Alan Jones and the Operators 

by Jim Corcoran

December 9, 2010

JSO Clubscene Report
Alan Jones and the Operators
At Blue Monk on Belmont

Alan Jones- Leader and Drums
Tree Palmedo- Trumpet (Captain)
John Lakey- Elec. Bass, composer
Elysha Strauss- Tenor sax
Adam Brock- Guitar, composer and Vocalist

This is the premium pro level band of students of the Alan Jones Academy of Music. Tree is a winner of the New Land Jazz Student Leadership Award, from 2009. He will soon leave for college.

The venue: Tim Gallineau, one of the owners, has always been a jazz lover and advocate, but closed the jazz venue in 2008, after disappointing results. In 2010, he tried again, and several advanced ensembles have filled the room, and this was no exception!

The place is tidy, sweet and funky. A basement jazz spot reminiscent of the Village Vanguard in NYC. Food is good, and the drinks are excellent.

The youth of these musicians along with their musicianship is a totally amazing experience. The level of authority, even ferocity, of the solos is what most of us straight ahead jazz fans are looking for. Few professional players in Portland can match the intensity of this group. Alan's leadership in jazz education is unsurpassed. He has transmitted the 'fire in the belly' enthusiasm for wonderful jazz music expression to these advanced students, and the joy is infectious.

The songs:

'Two Bass Hit'

'Western Sphere' by Alan Jones

Elysha is a young woman player who is becoming intense. Her fire drove a big part of this performance. As a soloist, she showed some hesitancy in the first few tunes, but as the night progressed, she was truly powerful.

'Tanis' by Patrick Harry (the regular bassist in the band).
Nice counterpoint intro, featuring trumpet and sax only. Beautiful time keeping by Elysha. (This is rare. Most often you see the drummer or bassist push the rhythm along, but Alan is so intuitive, he leads the team very quietly.) Sweet groove with a middle eastern feel. It sounded to me like an Alan Jones piece, but it was Patrick's. Highly scored contribution. Sensitive first solo by Elysha, with nicely structured lines. She also provided some beautiful spicy Latin flavors in her rhythmic accents. These were not likely in the score, but possible, given the depth of the writing. True to form, Tree starts his solo with his 'Mild Mannered Reporter' guise on his first chorus, before astounding the audience with deep, complex and thoughtful variants of the lucid theme. He knows a lot already about building drama and intensity, engaging the audience in a dialogue of thought, utilizing dynamics before introducing surprising and magical motifs, from his ever expanding toolkit. His work is clearly the result of years of study, and for such a young man, it humbles the careful listener, who thinks about these things. (What will he do in ten years?)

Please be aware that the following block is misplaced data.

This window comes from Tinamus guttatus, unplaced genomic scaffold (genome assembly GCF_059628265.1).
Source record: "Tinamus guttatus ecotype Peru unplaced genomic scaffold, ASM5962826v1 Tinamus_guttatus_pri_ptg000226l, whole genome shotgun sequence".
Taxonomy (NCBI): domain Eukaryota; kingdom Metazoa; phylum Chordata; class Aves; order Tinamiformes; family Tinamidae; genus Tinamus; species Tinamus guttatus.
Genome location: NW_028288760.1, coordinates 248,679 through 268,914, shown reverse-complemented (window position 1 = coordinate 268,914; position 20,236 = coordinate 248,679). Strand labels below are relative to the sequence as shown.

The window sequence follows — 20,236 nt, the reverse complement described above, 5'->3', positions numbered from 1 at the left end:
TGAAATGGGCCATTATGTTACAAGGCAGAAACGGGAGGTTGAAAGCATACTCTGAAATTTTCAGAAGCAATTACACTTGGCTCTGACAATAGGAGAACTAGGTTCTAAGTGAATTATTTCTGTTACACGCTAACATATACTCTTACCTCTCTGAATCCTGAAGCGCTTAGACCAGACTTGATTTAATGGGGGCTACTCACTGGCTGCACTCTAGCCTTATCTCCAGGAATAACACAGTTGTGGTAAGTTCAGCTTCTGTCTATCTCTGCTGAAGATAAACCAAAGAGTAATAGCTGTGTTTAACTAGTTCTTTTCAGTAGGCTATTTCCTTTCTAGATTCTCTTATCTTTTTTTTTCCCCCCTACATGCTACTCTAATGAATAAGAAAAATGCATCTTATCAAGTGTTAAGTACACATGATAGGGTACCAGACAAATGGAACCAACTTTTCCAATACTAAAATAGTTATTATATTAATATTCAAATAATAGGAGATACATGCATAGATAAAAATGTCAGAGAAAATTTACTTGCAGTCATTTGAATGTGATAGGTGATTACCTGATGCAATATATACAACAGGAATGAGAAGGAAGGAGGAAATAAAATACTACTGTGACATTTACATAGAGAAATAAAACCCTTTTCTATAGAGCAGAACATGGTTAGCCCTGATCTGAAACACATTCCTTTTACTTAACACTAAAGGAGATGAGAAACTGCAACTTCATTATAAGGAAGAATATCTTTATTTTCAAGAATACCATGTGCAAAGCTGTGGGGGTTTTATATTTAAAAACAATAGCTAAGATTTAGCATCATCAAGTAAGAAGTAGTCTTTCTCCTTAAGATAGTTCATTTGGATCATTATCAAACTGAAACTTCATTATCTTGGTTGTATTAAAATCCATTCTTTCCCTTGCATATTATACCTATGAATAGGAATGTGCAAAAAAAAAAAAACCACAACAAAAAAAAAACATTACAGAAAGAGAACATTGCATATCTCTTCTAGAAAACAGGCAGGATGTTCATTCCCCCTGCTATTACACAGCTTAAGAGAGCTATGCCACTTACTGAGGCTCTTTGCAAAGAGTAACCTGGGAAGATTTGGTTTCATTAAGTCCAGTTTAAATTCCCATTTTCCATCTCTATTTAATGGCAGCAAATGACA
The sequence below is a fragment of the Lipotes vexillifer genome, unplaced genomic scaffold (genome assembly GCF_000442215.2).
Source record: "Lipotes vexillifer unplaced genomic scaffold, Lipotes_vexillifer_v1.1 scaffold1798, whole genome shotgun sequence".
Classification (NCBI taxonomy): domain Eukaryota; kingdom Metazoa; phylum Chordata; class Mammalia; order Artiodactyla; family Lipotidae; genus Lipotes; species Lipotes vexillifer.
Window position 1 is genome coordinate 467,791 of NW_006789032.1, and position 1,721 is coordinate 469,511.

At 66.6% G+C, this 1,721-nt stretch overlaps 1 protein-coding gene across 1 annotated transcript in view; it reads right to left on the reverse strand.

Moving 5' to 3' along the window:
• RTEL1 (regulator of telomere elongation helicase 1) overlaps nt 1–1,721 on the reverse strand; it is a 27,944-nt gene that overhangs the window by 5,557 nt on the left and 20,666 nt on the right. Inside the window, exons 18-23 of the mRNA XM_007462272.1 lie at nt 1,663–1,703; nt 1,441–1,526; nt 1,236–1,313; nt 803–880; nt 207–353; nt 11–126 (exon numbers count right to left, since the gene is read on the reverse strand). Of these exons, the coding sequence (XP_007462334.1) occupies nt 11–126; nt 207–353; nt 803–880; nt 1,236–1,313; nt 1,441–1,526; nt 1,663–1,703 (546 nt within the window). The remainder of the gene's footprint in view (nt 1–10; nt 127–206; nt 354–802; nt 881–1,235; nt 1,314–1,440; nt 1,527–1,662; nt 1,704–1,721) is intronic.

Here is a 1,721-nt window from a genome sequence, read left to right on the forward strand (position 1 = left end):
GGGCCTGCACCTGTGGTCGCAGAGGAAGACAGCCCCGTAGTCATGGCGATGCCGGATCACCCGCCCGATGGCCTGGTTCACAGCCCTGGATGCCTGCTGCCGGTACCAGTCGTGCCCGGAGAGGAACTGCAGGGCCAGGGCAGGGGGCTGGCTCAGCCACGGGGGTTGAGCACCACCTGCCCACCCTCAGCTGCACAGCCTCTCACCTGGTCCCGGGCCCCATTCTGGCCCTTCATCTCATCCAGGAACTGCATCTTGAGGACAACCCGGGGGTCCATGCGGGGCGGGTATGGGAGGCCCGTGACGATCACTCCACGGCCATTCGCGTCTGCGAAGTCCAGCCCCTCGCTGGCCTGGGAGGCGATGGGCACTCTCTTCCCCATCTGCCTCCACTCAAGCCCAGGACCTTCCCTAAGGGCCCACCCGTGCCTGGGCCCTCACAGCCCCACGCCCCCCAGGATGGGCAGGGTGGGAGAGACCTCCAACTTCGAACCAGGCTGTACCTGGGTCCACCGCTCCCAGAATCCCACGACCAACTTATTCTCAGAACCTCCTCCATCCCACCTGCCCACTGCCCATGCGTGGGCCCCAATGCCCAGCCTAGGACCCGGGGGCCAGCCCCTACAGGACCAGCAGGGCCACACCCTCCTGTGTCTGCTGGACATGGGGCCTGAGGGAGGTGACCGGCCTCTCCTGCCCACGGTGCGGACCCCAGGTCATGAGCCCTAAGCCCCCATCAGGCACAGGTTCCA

'The Lost Ghost' by Alan Jones
Vocal intro with five voices! Then bass accompaniment, through the second statement of the theme. Adam was in the lead vocal part, then the full instrumental complement took off, with Elysha taking over the lead. This is transcendent music! Then the trumpet and sax took over with a simple drum and bass accompaniment shared more of the compositional treasure of this Alan Jones piece. The vocal work was an intentional and thus scored element. This music felt a little like one of Jim Pepper's efforts. (Jim was one of our most important local jazz composers, until his death in '92.)

'On a Desert Island' by Adam Brock
Adam leading on voice in the tenor range.
This is in an odd time signature. I feel a waltz in it, so that draws me in. But there is something more.
The theme is a medium tempo romp for Elysha, then a chorus with Tree, add the trumpet voice. And again voice chord comping for the accompaniment. Beautiful! Alan is solid behind the soloists, and matches the intensity of each one, in turn, stretching out just briefly, after Tree shows us what he's got, which is plenty!

'Exidence' by Alan Jones
Alan introduces us to this one, as an 'adventurous piece'. It starts out as an 'anthem' in a slow tempo.
The statement of the theme is brash and bold. (Understand, this is rare coming from the composer. Alan is an advanced martial artist, and rarely relishes exposing his power. So, we listen more carefully.) The first solo is Elysha's, and she is understating the message, keeping the same slow meter and diminished dynamics but is still intense with an introspective feel, and a phenomenal tone quality. The second solo by Adam on guitar is also quiet, with bass and drums behind. Building up to a strong statement now, dealing with the complicated chord changes, then a unison section between tenor and trumpet; exquisite lines, again so like an anthem, with powerful drum accompaniment. Tree's final solo is jubilant with Alan's sparse drums behind him. Magnificent!

As we reached the end of the first set, and as I prepared for my departures and caught up with a few good friends, they launched the final tune, and it was again exquisite, but I had to go.

Jim Corcoran